YUKON TERRITORY, CANADA
Friday, June 21st
THIRTY-TWO HOURS BEFORE Cassie Gale went missing, she was driving her green Toyota Tundra west on Yukon Route 2 through dense forests of spruce and aspen. Though it was late June, the air was cool, and in the light rain that fell from dull gray clouds, it almost smelled like fall.
Every so often there were breaks in the trees that flanked the highway, and Cassie caught glimpses of pristine valleys and faraway peaks, and slowly grew calmer, at ease, not at all the troubled woman who’d left Montana three days before.
But just as quickly, the vista was swallowed by thick, gloomy claustrophobic woods that seemed to gnaw at her mood. On impulse Cassie reached for the center console. When she did, the regal, male German shepherd in the passenger’s seat cocked his head, and his eyes narrowed.
Cassie stopped her hand short of the console and willed it back to the wheel.
“Sorry, Maverick,” she said, reaching over and scratching the dog’s head. “I promised I wouldn’t go there today, didn’t I?”
Maverick nuzzled Cassie’s arm as she drove past a sign that read: Dawson City, Yukon 50 kilometers.
Thank God, Cassie thought, fighting a yawn. Just thirty miles.
It was past seven in the evening by then and she’d been driving nearly twelve hours. She had come all the way from Watson Lake in the southeastern corner of the territory and had sat through dozens of summer highway work delays on the route. She looked forward to a shower, food, a cold beer or two, and a clean bed in Dawson. She desperately wanted one more good night’s sleep before she pushed on into the great unknown.
That thought made her feel better. The great unknown. Adventure. Wild places. A break from the hustle and bustle of the modern world and the pain she was leaving behind. The thought made her smile and take an appraising glance at herself in the rearview mirror.
Cassie was in her early thirties, five foot five, and very fit, with short ash-blond hair, and dark sapphire eyes. She wore little makeup, and her skin was deeply tanned and sun spotted due to many years out in the extreme elements. As a result, she was more handsome than beautiful, and at this stage in her life that suited her just fine.
And so did traveling alone with Maverick. Cassie believed she and the shepherd were more than capable of handling themselves in any situation. She was just trying to enjoy the sheer newness of every turn in the road ahead.
But then, in the deep recesses of her mind, a little pang of familiar misery ran through her. She reached for the center console again, only to stop.
Returning her hand to the wheel, she rolled her shoulders back, and lifted her chin up high. It was something her dad had taught her as a young girl when she was feeling down.
Act like you are queen of the world, Cassie, stand like you’re queen of the damn world, and everything else will fade away, he used to tell her when she was young and moping about some minor tragedy.
Crossing a bridge, she glanced down to the creek below, swollen, silted, and rushing with runoff from the snowfields high above.
The frothing water triggered another memory, a bad one, and before she could stop herself—raw, stinking emotion as swollen and roiling as the creek below filled her chest and throat. Tears blurred her eyesight until she had to pull over beyond the bridge.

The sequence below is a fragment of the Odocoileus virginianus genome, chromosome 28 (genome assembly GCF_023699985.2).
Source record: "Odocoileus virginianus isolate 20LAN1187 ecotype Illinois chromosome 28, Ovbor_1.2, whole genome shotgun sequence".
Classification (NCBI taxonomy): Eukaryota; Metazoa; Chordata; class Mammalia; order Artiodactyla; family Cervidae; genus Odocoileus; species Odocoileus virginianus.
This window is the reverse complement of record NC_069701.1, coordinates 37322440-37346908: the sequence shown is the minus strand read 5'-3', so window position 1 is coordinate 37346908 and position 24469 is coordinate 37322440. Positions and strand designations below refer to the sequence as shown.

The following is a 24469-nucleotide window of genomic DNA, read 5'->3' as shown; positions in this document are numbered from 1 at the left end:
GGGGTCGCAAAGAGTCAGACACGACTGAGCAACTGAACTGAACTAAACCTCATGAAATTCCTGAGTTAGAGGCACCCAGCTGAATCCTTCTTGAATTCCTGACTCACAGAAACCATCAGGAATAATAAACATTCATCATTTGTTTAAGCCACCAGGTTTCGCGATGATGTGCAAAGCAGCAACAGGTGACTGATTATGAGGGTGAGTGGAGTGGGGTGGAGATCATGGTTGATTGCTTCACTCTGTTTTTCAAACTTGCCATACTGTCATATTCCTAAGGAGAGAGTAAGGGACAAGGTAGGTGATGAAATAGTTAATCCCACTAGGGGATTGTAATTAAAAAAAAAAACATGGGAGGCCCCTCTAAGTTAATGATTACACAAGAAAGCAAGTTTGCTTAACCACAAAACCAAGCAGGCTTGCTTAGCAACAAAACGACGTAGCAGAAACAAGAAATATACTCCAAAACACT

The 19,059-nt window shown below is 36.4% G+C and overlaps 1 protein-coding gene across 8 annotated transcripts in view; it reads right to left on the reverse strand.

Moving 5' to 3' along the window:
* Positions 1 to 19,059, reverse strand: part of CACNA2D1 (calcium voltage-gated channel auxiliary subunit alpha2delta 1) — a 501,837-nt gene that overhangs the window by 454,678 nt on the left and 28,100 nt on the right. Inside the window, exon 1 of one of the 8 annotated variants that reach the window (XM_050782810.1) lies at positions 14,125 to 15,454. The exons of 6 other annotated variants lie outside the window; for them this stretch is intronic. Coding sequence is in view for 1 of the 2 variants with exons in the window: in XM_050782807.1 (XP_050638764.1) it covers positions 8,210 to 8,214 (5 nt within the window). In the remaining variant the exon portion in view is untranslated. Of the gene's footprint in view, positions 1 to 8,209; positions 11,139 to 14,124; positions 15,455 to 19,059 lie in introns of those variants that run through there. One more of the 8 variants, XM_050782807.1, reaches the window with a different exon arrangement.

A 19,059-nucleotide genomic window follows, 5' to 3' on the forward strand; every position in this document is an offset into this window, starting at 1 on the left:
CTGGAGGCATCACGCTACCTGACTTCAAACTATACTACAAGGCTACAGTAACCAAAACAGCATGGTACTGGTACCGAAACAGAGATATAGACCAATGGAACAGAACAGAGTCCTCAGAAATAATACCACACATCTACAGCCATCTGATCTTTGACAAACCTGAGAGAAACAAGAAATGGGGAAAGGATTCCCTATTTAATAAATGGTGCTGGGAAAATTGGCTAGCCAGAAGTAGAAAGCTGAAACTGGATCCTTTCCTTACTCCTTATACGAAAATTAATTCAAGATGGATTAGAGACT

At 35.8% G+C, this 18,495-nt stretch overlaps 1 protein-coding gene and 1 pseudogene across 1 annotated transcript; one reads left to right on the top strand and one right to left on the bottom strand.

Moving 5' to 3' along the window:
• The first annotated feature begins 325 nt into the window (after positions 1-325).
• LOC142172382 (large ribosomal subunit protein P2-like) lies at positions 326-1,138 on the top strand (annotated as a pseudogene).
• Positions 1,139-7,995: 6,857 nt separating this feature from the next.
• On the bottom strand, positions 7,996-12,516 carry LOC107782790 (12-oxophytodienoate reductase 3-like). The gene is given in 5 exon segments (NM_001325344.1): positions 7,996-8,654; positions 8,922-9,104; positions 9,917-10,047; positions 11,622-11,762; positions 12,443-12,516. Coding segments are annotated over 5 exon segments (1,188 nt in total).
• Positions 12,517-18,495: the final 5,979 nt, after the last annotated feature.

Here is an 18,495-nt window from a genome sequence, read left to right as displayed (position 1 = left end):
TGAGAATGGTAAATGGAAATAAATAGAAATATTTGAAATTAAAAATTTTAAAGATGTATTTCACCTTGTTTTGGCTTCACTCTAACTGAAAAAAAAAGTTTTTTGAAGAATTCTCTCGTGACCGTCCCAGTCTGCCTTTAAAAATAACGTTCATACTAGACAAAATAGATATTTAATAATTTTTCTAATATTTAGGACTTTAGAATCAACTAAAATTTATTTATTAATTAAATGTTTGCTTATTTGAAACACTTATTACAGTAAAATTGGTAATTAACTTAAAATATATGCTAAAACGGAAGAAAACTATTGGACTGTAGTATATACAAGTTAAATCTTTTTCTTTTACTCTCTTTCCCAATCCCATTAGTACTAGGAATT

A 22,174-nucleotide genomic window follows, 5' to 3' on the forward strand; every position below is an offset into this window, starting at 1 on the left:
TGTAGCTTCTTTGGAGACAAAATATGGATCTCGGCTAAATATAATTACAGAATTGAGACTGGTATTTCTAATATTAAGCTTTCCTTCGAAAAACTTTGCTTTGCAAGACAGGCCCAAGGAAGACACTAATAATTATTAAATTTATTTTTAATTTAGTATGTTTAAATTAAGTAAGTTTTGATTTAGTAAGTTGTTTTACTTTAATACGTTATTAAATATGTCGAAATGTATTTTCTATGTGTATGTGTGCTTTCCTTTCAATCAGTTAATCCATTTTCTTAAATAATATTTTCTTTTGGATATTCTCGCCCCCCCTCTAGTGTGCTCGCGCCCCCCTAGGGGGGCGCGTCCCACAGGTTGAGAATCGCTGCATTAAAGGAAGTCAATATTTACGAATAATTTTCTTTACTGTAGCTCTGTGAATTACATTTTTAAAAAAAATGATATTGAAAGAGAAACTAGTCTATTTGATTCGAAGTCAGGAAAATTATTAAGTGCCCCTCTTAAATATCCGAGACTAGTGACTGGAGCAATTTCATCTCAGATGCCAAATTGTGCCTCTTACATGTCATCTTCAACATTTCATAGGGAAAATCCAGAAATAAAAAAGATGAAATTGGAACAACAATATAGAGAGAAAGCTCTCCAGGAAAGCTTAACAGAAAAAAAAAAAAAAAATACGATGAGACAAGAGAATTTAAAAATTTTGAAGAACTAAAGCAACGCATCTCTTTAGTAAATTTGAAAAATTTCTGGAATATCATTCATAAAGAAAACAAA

Throwing the truck in park, she rested her forehead on the steering wheel and sobbed. Maverick began to whine and snuffle at her cheek and ear.
“I know,” Cassie said, wiping her eyes, then hugging the dog. “I love you, too, big guy.”
Maverick’s tail wagged as he licked the tears off her face. Ordinarily, that would have been enough. Cassie would have bathed in her dog’s unconditional love and driven on. Instead, she lifted the center console lid and got out her Globalstar GPS satellite phone.
“I know you don’t like it, but I have to,” Cassie said, turning the phone on.
Against a voice in her head commanding her to stop, she dialed the moment she had a solid connection. At the other end of the line, a phone rang four times before going to a voice mail.
“This is Derrick,” the voice said. “You know what to do. In the meantime, remember, only dead fish swim with the current.”
The current, Cassie thought before the beep.
She wiped at her eyes and spoke into the phone, “Hi, I know I promised I wouldn’t call. But I was missing you, and… I’m going to Alaska, just like we said we always would. I’ll probably be there tomorrow, and I… I’m doing well, for the most part. Taking it minute by minute.” She paused, “Derrick, I need to tell you a secret. I need to say that—”
The phone chirped—she’d lost the satellite connection.
Cassie cursed and put the phone back in the center console before putting the Tundra back in drive.
Rolling west again, she turned on the radio and got the weather report on an AM station out of Haines Junction, which called for localized showers before clearing up with warmer weather for the next few days.
That’s good. It could easily have been pouring buckets.
She’d no sooner had that thought when the iron gray skies opened and lashed the highway with sheets of water so thick it forced her to slow to a crawl.
As the water pounded on the windshield, Cassie’s memories leaped back years. She saw herself at fourteen, crouched under an overhung cliff, watching a spectacular summer storm roll up an alpine wilderness valley where granite crags soared like cathedrals on all sides. A fire burned beneath the overhang, the smell of coffee wafted, and she remembered feeling safer and surer of herself than ever before.
How old was I that day? Fourteen?
Fourteen, and I already knew.
He was the one.